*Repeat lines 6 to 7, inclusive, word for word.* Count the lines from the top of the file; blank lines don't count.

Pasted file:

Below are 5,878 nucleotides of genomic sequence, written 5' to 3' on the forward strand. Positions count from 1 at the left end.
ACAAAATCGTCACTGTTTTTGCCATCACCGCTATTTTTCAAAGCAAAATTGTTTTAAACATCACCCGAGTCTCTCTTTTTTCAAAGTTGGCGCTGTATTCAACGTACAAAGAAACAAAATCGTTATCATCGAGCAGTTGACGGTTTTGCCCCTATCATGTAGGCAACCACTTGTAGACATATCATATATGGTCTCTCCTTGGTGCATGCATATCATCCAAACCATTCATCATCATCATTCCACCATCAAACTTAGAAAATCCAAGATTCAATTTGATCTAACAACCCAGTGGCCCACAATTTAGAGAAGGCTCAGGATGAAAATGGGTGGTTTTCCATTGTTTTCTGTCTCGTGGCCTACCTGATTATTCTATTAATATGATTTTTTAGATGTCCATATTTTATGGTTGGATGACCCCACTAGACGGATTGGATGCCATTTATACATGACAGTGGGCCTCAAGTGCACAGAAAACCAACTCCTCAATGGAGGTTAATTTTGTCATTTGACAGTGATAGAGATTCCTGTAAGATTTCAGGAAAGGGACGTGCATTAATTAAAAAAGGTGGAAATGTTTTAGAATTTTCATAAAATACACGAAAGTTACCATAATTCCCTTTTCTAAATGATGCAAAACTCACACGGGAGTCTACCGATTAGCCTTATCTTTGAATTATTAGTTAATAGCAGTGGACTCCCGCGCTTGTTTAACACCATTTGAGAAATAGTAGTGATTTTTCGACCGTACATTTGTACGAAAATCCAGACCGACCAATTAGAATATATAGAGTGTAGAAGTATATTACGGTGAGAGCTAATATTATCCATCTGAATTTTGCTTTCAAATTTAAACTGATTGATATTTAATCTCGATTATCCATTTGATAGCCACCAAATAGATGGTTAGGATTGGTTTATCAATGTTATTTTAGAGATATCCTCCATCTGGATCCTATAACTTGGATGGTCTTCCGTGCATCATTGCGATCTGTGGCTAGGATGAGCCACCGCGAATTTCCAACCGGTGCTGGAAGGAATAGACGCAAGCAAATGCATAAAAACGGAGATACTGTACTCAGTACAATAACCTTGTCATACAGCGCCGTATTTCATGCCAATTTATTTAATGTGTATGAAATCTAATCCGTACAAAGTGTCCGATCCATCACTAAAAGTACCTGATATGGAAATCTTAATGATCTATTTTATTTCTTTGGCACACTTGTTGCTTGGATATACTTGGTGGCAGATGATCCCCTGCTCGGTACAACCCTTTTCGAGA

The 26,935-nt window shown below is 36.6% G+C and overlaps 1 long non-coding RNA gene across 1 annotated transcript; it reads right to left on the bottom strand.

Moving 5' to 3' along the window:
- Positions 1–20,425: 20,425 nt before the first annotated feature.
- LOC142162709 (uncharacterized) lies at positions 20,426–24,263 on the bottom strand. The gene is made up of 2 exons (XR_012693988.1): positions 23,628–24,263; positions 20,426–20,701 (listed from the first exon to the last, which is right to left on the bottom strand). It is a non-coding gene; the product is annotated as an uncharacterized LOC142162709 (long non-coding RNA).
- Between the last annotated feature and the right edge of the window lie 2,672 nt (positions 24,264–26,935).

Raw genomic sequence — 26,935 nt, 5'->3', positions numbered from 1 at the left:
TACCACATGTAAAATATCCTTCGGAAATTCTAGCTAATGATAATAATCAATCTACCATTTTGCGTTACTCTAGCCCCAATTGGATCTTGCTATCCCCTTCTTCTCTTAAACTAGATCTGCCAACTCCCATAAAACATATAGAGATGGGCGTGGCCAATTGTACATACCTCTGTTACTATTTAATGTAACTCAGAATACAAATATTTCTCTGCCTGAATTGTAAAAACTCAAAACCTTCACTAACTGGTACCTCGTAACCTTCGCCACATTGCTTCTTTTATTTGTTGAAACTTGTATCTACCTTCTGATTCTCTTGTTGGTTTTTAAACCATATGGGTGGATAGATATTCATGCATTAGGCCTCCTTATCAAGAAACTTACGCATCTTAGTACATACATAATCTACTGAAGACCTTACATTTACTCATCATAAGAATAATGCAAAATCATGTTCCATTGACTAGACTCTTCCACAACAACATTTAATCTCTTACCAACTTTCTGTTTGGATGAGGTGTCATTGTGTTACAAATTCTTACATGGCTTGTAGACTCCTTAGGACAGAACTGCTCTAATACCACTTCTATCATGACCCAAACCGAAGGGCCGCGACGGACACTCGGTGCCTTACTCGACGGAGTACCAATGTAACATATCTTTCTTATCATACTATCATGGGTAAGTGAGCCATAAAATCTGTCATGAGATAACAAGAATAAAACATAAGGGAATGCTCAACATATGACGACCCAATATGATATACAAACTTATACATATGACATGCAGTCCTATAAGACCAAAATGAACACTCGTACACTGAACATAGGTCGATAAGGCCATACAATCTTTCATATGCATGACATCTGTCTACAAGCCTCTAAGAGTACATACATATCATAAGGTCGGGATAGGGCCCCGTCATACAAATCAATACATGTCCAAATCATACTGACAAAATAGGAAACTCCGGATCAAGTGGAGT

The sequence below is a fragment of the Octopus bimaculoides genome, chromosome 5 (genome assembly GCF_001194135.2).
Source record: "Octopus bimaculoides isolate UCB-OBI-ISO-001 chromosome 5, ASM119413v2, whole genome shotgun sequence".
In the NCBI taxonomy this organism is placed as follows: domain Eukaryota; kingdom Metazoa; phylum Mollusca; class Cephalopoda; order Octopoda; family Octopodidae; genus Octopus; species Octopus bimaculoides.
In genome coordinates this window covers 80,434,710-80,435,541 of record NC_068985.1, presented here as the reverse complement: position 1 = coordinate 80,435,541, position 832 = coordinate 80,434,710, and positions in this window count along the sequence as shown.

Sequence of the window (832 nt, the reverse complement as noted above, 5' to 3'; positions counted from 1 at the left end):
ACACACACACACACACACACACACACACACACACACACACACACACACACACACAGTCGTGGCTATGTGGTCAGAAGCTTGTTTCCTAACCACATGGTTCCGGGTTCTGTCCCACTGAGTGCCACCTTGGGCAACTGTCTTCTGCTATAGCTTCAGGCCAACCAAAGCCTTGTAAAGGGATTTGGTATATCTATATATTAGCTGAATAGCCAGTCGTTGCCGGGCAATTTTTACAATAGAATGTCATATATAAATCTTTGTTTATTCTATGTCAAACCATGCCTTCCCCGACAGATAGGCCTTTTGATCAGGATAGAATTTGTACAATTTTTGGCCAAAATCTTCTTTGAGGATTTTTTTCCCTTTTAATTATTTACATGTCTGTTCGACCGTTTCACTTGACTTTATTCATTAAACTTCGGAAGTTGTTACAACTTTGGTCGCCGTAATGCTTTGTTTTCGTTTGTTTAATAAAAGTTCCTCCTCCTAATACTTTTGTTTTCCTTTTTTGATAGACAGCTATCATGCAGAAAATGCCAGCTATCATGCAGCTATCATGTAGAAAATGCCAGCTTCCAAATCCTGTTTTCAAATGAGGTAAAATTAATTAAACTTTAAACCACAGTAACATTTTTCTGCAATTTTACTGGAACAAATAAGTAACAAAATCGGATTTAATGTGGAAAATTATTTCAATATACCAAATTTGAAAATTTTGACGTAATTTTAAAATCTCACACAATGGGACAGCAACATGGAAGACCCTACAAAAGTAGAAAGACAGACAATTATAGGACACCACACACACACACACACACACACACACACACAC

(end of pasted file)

- LOC142162709 (uncharacterized) lies at positions 20,426–24,263 on the bottom strand. The gene is made up of 2 exons (XR_012693988.1): positions 23,628–24,263; positions 20,426–20,701 (listed from the first exon to the last, which is right to left on the bottom strand). It is a non-coding gene; the product is annotated as an uncharacterized LOC142162709 (long non-coding RNA).
- Between the last annotated feature and the right edge of the window lie 2,672 nt (positions 24,264–26,935).